GREENSBURG – Indiana’s second highest court, the state’s Court of Appeals, will soon be making its way to Greensburg, and will conduct an oral argument beginning at 1:30 p.m. Aug. 23 in the Greensburg Community High School auditorium.
This will be the 27th Appeals on Wheels event this year.
According to the Court of Appeals, the event is being held to hear oral arguments across Indiana to enable Hoosiers to observe the real-world issues that face the Court and learn more about the Court’s indispensable role in Indiana government.
The Court also says audiences will get to observe skilled legal arguments and advocacy by some of Indiana’s best lawyers, against a backdrop of case-specific facts and statutory and constitutional law.
Known as Appeals on Wheels, a panel consisting of Judge John G. Baker, Judge Edward W. Najam Jr., and Judge L. Mark Bailey will hear Happy Valley LLC v. Madison County Board of Commissioners.
According to the Court of Appeals, Judge Bailey was raised in Decatur County and is a graduate of North Decatur High School. He also served as a judge of the Decatur County and Decatur Superior Courts.
The event is open to the public and will last approximately one hour.
According to information provided by the Court, on Dec.23, 2014, Landlord (Happy Valley, LLC) and Tenant (Commissioners of Madison County, Indiana and Madison County Community Corrections Advisory Board) executed a four-year lease for premises to house minimum security prisoners.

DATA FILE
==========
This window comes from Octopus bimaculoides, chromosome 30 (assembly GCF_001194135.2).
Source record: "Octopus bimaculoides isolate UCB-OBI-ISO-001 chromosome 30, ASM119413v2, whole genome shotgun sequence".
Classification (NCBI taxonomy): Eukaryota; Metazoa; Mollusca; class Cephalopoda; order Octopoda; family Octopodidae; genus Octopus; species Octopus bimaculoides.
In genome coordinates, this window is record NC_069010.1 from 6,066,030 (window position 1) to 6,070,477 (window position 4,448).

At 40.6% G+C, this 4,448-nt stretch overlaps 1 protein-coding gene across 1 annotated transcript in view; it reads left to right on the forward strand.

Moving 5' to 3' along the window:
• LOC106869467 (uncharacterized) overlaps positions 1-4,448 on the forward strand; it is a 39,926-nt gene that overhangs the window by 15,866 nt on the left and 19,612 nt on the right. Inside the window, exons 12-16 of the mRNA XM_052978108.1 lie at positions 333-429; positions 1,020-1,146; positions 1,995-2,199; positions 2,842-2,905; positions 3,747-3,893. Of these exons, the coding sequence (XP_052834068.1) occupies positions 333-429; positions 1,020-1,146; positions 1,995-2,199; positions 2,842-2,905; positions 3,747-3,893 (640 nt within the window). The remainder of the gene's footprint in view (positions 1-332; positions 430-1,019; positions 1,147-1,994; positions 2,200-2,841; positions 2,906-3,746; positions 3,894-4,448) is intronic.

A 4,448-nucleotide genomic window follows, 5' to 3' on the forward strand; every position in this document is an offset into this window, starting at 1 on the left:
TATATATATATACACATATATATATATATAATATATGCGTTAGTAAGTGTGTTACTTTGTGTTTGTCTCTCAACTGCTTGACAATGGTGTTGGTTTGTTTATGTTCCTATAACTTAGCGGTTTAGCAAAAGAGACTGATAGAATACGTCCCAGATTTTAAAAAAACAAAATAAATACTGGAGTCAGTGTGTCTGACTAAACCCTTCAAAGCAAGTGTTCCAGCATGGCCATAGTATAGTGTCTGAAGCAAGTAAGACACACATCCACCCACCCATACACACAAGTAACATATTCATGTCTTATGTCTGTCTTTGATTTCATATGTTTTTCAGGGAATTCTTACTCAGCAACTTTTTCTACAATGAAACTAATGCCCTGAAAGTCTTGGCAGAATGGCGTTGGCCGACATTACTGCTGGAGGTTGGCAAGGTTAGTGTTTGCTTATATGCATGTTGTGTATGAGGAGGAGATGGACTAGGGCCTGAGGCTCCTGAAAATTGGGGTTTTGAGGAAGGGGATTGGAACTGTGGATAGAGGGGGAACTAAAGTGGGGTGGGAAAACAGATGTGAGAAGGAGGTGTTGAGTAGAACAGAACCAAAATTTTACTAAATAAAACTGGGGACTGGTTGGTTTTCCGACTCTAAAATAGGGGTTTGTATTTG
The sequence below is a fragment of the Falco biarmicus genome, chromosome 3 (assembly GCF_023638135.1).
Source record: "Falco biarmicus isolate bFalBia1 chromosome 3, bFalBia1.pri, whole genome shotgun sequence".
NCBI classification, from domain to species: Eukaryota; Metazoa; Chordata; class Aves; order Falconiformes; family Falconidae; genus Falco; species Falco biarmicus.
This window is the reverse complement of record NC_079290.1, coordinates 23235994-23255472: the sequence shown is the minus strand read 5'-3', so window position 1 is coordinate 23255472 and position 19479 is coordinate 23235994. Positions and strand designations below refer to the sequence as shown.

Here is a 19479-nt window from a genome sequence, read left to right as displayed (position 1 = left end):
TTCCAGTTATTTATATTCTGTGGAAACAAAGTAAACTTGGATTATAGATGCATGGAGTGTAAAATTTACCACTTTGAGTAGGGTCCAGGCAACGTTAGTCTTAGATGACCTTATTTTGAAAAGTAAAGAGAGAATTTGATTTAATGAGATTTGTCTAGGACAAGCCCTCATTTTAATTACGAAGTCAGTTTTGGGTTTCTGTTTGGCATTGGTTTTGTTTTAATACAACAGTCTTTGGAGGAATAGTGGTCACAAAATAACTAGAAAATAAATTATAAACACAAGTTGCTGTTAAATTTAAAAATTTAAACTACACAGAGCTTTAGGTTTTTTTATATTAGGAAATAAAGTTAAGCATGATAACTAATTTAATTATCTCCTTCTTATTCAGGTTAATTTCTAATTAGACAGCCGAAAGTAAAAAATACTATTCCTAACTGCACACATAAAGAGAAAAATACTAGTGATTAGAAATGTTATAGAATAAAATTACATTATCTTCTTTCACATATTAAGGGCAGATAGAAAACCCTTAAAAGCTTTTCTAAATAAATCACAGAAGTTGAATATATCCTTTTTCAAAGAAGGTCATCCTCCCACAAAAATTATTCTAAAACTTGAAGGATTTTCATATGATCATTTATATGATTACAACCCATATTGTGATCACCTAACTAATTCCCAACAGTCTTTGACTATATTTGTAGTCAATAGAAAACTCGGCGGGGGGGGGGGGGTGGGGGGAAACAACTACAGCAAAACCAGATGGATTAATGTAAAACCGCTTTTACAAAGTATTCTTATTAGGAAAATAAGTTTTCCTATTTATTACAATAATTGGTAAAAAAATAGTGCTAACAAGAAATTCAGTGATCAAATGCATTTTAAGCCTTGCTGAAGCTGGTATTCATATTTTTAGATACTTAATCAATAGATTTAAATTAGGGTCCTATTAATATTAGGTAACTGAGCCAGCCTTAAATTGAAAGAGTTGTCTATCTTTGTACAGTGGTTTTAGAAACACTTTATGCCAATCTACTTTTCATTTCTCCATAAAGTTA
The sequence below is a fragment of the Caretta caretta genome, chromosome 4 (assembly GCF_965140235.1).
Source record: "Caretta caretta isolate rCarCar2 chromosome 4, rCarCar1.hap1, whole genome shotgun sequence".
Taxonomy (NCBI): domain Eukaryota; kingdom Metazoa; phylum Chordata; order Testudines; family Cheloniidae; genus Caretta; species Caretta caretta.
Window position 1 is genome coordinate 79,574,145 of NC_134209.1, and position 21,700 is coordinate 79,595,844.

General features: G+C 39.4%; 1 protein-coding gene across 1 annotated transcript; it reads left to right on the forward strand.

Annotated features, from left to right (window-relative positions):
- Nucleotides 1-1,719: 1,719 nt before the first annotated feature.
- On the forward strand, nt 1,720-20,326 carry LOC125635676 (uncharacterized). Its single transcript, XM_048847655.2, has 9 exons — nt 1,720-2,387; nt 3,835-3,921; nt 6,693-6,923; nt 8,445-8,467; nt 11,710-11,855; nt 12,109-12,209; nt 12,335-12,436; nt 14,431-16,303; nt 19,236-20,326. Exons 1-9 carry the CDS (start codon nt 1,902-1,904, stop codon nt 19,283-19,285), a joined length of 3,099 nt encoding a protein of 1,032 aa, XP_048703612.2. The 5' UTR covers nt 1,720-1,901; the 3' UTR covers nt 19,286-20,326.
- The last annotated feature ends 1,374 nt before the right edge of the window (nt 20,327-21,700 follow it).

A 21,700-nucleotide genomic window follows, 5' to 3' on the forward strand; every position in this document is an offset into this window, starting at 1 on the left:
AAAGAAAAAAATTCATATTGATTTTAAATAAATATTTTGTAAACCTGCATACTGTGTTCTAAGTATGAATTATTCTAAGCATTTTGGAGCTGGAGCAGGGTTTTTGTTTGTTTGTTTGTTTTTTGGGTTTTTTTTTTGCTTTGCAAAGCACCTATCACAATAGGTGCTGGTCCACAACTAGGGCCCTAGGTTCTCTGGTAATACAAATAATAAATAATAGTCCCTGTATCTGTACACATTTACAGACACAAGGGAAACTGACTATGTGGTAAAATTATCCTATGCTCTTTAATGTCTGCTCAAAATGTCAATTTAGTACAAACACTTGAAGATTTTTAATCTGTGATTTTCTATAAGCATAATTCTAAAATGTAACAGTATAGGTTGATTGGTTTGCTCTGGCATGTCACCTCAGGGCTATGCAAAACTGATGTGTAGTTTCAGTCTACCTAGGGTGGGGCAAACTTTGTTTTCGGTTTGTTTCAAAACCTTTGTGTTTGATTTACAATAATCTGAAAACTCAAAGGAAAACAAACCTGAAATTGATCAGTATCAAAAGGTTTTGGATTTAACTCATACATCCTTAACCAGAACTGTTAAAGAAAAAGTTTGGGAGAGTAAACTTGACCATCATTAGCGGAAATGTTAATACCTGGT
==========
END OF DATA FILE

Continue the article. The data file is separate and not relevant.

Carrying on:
The lease contained the following provision: “When the Commissioners of Madison County, Indiana, make a written determination that funds are not appropriated or otherwise available to support continued performance of this Contract, the Contract shall be cancelled. This determination shall be final and conclusive.”
The following is a synopsis given by the Court of Appeals of what will be covered during the oral argument Aug. 23:
Madison County constructed its own minimum security facility, to which prisoners were moved in late 2016.
On Sept. 30, 2016, the County Council examined a proposed budget inclusive of the rent due under the Lease but struck that item from the proposed budget. The County attorney notified Happy Valley that Tenant would be terminating the Lease pursuant to Section 6.01.
Tenants filed a declaratory judgment action which, as amended, requested a determination that the Lease was terminated by the attorney letter or by a February 2017 Commission Resolution. Landlord counterclaimed and raised affirmative defenses, seeking unpaid rent for 2017 and 2018 and alleging Tenant’s non-compliance with Indiana’s Open Door Law, failure to satisfy contractual conditions for termination, and non-compliance with the good faith requirement of Indiana Code Section 5-22-3-1 (applicable to public contracts).
The trial court granted Tenant declaratory relief. The argument presented will address the issue of whether the declaratory judgment is contrary to law.